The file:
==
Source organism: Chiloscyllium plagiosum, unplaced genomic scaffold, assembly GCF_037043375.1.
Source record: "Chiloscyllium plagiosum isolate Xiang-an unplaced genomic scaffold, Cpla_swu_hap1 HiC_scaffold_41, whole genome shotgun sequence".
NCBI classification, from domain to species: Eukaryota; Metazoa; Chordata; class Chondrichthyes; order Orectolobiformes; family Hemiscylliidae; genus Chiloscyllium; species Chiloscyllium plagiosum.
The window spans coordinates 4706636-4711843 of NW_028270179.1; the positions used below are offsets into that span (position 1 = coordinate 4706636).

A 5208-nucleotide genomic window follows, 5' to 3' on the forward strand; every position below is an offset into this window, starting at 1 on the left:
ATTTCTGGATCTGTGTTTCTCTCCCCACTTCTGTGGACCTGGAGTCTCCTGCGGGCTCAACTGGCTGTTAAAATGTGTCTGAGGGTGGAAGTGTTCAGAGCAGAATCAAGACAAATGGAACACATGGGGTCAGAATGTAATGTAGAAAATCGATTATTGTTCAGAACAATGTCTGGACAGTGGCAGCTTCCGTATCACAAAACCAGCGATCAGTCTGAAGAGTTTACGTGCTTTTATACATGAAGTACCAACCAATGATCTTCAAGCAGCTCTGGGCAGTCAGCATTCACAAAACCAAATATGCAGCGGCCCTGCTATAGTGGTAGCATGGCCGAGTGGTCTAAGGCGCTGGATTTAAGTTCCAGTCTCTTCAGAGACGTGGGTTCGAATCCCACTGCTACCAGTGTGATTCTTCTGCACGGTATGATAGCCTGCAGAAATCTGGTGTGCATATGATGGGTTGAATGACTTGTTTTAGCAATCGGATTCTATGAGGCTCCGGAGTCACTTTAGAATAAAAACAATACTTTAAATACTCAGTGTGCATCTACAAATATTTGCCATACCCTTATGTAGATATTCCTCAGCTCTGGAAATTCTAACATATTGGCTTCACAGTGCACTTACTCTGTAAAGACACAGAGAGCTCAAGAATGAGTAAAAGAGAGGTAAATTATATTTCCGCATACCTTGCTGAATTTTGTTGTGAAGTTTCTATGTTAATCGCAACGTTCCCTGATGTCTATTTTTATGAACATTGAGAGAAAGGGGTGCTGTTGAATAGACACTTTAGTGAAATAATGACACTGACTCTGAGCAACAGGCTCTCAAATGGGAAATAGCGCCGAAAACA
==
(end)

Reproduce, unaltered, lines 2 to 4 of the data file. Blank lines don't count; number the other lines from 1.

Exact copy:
Source record: "Chiloscyllium plagiosum isolate Xiang-an unplaced genomic scaffold, Cpla_swu_hap1 HiC_scaffold_41, whole genome shotgun sequence".
NCBI classification, from domain to species: Eukaryota; Metazoa; Chordata; class Chondrichthyes; order Orectolobiformes; family Hemiscylliidae; genus Chiloscyllium; species Chiloscyllium plagiosum.
The window spans coordinates 4706636-4711843 of NW_028270179.1; the positions used below are offsets into that span (position 1 = coordinate 4706636).